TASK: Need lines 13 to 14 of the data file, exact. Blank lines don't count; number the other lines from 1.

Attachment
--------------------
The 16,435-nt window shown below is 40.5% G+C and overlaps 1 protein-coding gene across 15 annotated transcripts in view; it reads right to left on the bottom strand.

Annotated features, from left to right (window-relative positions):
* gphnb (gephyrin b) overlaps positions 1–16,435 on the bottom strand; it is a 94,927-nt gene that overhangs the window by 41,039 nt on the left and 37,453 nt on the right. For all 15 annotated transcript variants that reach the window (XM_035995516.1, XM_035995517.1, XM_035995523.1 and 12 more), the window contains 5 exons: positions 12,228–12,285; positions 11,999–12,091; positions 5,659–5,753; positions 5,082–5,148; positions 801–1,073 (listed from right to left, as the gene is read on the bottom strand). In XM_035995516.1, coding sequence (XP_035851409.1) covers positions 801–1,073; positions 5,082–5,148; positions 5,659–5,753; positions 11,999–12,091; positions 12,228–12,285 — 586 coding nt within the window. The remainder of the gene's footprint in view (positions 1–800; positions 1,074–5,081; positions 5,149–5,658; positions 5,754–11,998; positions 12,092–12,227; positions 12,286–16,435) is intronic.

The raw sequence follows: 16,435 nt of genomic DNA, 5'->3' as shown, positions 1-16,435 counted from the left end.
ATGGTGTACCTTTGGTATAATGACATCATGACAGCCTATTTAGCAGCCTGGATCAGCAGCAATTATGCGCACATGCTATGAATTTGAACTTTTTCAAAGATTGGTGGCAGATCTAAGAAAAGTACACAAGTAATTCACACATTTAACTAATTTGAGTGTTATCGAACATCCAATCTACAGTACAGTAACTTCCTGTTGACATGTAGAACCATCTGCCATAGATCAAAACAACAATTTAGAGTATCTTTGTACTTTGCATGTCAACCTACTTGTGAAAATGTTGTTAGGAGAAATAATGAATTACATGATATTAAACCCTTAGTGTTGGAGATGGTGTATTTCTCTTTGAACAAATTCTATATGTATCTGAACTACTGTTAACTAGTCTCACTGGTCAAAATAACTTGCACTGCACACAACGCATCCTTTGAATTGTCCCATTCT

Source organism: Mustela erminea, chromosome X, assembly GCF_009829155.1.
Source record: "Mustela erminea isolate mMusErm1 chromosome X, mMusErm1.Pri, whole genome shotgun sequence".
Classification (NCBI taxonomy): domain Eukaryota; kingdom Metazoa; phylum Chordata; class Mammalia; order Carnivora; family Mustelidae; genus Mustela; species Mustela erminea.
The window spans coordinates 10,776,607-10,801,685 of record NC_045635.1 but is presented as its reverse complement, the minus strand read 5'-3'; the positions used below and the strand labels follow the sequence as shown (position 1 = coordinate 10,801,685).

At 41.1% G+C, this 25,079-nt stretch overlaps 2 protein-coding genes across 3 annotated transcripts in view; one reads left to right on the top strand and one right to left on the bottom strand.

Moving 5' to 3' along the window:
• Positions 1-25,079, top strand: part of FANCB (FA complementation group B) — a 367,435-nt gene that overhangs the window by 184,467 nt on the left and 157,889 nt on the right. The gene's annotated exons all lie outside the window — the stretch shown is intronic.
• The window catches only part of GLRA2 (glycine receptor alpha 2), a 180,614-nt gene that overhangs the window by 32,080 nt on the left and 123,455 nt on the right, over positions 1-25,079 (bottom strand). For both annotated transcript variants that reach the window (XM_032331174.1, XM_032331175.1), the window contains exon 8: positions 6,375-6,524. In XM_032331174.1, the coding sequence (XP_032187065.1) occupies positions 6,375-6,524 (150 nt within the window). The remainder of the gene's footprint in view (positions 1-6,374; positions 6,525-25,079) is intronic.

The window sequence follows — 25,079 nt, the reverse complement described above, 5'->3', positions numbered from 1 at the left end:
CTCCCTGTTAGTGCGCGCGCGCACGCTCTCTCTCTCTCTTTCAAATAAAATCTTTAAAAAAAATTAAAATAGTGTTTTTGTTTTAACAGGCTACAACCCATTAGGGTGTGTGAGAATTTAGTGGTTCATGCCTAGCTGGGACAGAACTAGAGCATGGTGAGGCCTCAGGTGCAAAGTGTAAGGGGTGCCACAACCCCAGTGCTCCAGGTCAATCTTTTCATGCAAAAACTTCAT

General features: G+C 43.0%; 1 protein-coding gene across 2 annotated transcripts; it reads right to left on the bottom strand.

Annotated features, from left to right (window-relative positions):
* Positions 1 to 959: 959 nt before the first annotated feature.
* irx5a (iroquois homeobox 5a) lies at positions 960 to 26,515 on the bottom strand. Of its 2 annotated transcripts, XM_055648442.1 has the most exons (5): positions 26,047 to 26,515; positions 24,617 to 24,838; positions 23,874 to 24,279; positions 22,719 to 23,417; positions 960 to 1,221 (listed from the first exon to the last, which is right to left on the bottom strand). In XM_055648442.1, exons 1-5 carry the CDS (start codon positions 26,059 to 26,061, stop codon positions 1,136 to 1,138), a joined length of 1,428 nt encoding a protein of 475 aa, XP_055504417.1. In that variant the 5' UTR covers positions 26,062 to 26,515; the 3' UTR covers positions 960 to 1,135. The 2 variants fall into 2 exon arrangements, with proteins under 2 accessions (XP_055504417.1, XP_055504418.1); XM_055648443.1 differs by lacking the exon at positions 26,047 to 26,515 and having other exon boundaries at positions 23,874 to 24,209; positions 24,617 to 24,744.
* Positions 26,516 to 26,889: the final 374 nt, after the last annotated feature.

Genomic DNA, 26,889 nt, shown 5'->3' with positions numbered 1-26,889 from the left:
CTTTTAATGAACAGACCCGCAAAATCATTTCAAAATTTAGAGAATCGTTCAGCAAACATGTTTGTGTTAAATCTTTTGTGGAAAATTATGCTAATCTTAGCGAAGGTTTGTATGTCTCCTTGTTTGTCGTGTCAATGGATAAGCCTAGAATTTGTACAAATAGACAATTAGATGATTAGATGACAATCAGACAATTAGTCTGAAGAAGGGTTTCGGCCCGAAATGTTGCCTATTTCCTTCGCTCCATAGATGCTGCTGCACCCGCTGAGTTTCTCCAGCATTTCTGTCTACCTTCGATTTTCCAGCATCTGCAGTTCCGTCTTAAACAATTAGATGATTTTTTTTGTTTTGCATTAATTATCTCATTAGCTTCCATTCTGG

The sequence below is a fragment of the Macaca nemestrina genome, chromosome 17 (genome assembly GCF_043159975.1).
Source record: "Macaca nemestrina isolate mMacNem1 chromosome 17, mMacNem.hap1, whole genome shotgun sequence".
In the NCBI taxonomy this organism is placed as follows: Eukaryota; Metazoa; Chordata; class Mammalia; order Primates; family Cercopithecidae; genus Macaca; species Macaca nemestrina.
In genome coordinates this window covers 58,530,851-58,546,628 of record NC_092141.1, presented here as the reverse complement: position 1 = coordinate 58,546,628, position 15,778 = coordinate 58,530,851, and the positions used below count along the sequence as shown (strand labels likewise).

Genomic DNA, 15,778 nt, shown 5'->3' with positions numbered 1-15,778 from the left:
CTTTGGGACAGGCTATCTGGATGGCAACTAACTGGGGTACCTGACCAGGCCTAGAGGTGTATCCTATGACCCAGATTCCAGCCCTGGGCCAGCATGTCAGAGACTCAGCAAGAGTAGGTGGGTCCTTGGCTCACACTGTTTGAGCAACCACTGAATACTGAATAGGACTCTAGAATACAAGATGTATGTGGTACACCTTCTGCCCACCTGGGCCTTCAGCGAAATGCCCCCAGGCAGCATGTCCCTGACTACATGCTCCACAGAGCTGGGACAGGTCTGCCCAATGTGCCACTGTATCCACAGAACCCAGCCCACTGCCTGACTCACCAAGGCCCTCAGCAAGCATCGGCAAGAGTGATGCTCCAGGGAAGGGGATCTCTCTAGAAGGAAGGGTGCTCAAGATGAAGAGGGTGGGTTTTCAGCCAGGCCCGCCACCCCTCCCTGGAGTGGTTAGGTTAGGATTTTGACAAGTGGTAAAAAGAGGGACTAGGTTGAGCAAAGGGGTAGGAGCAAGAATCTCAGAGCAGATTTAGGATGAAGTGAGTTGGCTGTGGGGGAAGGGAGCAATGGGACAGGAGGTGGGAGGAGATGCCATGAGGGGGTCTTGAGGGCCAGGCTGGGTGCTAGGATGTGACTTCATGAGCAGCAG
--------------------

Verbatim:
• The window catches only part of GLRA2 (glycine receptor alpha 2), a 180,614-nt gene that overhangs the window by 32,080 nt on the left and 123,455 nt on the right, over positions 1-25,079 (bottom strand). For both annotated transcript variants that reach the window (XM_032331174.1, XM_032331175.1), the window contains exon 8: positions 6,375-6,524. In XM_032331174.1, the coding sequence (XP_032187065.1) occupies positions 6,375-6,524 (150 nt within the window). The remainder of the gene's footprint in view (positions 1-6,374; positions 6,525-25,079) is intronic.

The window sequence follows — 25,079 nt, the reverse complement described above, 5'->3', positions numbered from 1 at the left end: